Many older Americans view Social Security as a financial workhorse for their golden years.
Yet the program provides far less income than they think, partly because they tap the entitlement before reaching retirement age, a new survey shows. Forty-four percent of older Americans who are retired or plan to retire within 10 years see Social Security as their main source of retirement income, according to the February survey of 1,315 adults age 50 or older by the Nationwide Retirement Institute, a unit of Nationwide Financial. And 26% believe they can live comfortably on Social Security alone.
Celebrating Older Americans Month: How Baby Boomers Are Redefining What It Means To Grow Older In A Modern World | PR Newswire
Each May, the contributions of older Americans take center stage as communities celebrate Older Americans Month. The theme this year is Connect, Create, and Contribute, encouraging older adults and their communities to connect with friends and family, create activities that promote learning, health, and personal enrichment, and contribute time, talent and life experience to benefit others.
The U.S. senior population continues to grow as Baby Boomers, the largest generation behind Millennials, reach older age. There are 40 million Americans over the age of 65, and according to a 2017 U.S. Census Bureau report, it’s estimated that by 2035 there will be 78 million people aged 65 and older.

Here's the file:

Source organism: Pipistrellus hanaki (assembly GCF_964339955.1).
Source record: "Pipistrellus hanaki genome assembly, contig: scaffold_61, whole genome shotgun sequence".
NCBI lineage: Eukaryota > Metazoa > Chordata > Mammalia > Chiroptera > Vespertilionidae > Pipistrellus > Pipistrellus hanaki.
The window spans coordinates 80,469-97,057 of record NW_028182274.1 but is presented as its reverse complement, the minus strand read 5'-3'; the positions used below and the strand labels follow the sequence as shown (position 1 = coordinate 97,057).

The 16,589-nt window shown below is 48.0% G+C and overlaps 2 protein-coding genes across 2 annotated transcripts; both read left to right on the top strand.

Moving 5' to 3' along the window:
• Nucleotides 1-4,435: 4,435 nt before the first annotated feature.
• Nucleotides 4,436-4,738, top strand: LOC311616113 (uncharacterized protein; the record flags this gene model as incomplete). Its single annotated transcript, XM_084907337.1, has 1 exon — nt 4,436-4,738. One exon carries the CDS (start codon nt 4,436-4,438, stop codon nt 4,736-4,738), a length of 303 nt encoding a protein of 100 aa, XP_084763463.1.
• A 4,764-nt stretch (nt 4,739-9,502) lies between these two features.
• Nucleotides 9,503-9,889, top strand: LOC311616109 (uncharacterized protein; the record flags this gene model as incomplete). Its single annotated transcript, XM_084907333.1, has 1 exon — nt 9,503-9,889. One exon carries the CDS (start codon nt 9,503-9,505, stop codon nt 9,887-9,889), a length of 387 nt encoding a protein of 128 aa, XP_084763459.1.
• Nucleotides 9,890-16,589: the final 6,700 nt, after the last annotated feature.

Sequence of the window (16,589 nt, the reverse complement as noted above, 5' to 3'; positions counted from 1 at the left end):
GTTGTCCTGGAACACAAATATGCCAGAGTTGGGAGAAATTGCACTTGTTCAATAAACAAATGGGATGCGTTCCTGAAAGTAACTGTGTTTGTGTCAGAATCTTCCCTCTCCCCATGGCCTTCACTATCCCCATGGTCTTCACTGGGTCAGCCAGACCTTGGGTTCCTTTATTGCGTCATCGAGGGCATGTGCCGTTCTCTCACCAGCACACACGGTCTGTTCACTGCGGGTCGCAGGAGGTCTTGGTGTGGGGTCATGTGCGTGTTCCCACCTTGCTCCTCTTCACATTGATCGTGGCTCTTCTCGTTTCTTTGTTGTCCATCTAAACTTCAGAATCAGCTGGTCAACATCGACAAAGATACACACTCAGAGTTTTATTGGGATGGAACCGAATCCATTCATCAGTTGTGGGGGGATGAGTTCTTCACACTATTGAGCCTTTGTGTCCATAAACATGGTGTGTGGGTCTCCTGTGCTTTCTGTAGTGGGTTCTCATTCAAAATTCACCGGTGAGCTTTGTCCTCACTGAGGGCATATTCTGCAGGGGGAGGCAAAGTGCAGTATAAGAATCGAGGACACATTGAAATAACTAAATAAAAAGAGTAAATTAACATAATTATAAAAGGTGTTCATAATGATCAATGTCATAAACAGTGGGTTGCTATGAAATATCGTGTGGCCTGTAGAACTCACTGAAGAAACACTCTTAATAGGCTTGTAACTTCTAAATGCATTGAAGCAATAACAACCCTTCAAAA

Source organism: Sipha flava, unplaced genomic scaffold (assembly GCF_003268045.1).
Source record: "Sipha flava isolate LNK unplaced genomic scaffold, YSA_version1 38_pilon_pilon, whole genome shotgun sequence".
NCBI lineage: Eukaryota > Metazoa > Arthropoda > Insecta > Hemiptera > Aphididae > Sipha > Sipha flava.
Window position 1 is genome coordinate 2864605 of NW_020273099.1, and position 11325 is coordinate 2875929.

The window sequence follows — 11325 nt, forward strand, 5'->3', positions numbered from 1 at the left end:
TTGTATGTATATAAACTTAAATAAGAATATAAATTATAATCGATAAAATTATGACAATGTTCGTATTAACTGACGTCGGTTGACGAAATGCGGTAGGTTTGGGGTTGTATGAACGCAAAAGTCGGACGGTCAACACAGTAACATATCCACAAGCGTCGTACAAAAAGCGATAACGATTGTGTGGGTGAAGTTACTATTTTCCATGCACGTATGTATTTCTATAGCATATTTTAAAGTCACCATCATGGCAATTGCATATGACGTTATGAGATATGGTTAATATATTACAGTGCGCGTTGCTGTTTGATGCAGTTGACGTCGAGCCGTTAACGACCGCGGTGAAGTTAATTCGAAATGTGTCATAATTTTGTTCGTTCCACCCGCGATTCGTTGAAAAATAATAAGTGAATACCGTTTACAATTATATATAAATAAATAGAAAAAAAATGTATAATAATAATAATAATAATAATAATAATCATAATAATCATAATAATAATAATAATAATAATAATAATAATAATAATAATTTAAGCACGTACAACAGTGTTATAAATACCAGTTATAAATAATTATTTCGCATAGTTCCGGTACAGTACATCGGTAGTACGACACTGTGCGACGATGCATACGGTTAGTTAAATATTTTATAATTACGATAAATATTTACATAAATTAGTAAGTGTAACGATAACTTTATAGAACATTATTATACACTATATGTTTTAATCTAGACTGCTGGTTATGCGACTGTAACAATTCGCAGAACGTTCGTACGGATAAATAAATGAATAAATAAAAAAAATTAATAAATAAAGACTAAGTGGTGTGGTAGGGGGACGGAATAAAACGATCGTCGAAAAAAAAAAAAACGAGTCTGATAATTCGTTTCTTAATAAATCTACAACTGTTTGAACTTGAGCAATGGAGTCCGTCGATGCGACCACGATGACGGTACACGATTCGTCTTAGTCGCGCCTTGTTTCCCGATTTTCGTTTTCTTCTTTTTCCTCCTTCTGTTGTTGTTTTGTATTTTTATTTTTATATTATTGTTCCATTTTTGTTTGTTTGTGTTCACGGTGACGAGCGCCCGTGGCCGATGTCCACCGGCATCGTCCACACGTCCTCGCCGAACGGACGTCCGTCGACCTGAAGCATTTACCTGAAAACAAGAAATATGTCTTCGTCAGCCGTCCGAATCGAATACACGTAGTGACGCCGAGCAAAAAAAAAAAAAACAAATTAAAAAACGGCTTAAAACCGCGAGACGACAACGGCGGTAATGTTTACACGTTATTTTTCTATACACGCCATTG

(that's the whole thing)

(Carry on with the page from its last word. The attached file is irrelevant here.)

Women with disabilities complain time and again of being made to feel invisible by the media. Progress is happening in some fields – such as acting, comedy and journalism – but at a glacial pace. “Even campaigns or content that are purposely striving to include marginalised women routinely miss out those with disabilities,” wrote the Guardian’s Frances Ryan last year, flagging the glaring lack of disability representation in fashion and beauty campaigns. “When this exclusion happens often, it eventually finds a place inside of you: a shameful message that you’re not quite like other women.”
Tennessee Republicans will test the Trump administration’s willingness to radically restructure Medicaid by turning it into a block grant program. The GOP-led Legislature passed a bill last week ordering the governor to submit a Section 1115 waiver request within six months. The waiver would seek federal approval to transform TennCare, the $12 billion Medicaid program covering 1.3 million Tennesseans, from an open-ended entitlement program to one where the federal government makes fixed payments. Tennessee Republican Gov. Bill Lee indicated he will sign the bill.